The coastal waters offer one of the best fishing areas in the world. In 1986, the first deep water port opened near Nouakchott.
Risks to Mauritania’s economy include droughts, dependence on foreign aid and investment, insecurity in neighboring Mali, shortages of infrastructure, institutional capacity, and human capital.
According to world population review Mauritania has a population of 4,623,187 (2019). There is ethnic diversity with 40 percent mixed Moor/Black, 30 percent Moor, 29 percent Black, and 1 percent French. Almost all of the people are Muslim, mostly Sunni. Arabic is the official language, particularly the Hassaniya dialect. The two main ethnic groups are black Africans and Arab-Berbers. Subgroups of the black Africans are the Fulani, Soninke, and Bambara.
The healthcare system in Mauritania mainly consists of administrative centers and emergency health facilities. The healthcare expenditure of the country totals an estimated 4.8% of the net GDP. There are roughly around 500 basic healthcare units situated throughout Mauritania.
The healthcare system in the country is predominantly public, however, over the past decade the private medical sector has experienced a steady increase. The industry which has undergone the most privatization is the pharmaceutical field. The only major hospital in Mauritania is situated in the capital and largest city, Nouakchott. This hospital is suitable for medical emergencies; however it is not fully equipped to house inpatients.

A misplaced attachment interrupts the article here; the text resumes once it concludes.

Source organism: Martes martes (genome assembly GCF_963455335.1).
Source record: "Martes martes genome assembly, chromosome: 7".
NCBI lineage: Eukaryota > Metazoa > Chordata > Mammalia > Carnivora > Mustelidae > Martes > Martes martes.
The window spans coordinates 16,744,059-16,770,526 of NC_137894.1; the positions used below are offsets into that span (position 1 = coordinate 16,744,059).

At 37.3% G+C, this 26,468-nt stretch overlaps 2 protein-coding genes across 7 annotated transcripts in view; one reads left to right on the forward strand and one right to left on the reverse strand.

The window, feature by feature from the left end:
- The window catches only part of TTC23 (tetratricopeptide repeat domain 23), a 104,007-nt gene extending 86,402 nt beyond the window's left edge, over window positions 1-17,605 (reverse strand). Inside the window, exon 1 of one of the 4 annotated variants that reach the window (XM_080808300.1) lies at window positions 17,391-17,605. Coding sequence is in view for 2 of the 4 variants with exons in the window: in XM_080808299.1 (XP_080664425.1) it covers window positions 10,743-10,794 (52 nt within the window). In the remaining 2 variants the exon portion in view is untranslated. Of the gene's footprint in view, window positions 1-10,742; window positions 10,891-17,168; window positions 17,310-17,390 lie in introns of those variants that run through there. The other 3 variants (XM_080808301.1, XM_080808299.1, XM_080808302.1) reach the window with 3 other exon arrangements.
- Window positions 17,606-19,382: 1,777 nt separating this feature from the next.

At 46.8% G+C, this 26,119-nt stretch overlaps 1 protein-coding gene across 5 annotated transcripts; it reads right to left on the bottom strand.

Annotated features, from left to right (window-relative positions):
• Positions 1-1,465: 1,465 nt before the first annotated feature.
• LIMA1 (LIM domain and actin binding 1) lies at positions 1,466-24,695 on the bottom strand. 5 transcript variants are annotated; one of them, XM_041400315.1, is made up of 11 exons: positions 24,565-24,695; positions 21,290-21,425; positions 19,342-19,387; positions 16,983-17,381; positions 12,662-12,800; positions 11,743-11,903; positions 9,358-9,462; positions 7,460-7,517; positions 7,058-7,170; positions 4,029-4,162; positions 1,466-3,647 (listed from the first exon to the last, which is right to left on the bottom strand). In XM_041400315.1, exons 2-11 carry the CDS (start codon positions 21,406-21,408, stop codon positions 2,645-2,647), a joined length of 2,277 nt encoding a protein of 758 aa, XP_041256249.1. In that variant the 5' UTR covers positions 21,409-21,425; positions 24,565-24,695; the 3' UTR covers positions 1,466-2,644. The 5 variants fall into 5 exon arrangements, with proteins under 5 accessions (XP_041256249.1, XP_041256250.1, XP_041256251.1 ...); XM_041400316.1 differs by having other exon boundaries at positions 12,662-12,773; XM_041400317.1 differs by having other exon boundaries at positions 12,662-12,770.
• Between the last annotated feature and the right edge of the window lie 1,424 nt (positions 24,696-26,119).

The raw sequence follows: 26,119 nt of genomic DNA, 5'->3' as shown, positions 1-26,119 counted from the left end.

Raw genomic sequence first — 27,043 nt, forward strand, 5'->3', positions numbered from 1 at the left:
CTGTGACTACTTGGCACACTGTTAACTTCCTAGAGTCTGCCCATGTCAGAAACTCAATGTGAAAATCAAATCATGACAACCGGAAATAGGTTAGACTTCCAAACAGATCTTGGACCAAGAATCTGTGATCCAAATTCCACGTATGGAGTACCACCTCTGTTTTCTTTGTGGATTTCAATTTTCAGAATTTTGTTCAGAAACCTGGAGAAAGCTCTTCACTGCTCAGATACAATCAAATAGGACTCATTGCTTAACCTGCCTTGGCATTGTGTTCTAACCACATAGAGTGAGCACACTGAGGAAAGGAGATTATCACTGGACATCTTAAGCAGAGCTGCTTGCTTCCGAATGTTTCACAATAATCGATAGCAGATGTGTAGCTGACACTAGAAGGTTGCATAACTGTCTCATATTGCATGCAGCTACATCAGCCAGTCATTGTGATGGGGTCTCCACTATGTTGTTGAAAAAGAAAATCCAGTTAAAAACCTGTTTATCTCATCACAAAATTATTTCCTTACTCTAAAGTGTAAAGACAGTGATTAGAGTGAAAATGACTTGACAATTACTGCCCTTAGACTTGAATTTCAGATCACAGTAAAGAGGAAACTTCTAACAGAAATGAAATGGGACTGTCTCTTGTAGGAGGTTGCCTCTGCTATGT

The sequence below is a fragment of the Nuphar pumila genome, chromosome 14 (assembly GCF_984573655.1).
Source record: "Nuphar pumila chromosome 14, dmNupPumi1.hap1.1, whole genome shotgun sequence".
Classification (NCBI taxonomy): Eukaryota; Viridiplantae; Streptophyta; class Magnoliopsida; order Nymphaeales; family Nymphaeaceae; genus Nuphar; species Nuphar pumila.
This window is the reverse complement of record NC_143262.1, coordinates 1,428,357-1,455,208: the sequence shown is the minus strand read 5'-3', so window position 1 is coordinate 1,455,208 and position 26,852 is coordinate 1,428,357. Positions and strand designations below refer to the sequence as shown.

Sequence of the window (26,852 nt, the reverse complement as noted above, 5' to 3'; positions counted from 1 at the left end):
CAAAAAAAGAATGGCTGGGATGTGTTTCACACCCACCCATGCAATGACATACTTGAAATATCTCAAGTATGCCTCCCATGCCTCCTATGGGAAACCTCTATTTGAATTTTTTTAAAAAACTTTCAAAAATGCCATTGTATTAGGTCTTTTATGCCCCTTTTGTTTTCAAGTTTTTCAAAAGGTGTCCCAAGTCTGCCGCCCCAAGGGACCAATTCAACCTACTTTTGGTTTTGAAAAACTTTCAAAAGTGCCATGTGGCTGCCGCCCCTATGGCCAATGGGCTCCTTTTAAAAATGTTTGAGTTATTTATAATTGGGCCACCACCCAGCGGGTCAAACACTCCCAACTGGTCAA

Primary school teaching has been in Arabic since 1999. French is introduced later and all scientific courses are taught in French. There is increasing use of the Weldiya dialect and English. There are universities, including the University of Nouakchott. From 2000-2007, public education spending was 10.1 percent of total expenditures.
Mauritanian education begins at the pre-primary level where children aged 4 to 6 attend Koranic school where they are encouraged to memorize verses from the Koran. At age 6 they enter formal education which is compulsory and supposed to be free for all. However poorer families are often unable to afford the cost of education materials and school feeding, especially in rural areas. Primary school lasts for 6 years from ages 6 to 12. At the end of this period, children sit for an examination for their Certificat d’Etudes Primaires Elémentaires or CEPE.
Source link : https://www.africa.com/heres-what-you-need-to-know-about-mauritania/
Author : ADC
Publish date : 2019-03-08 17:43:10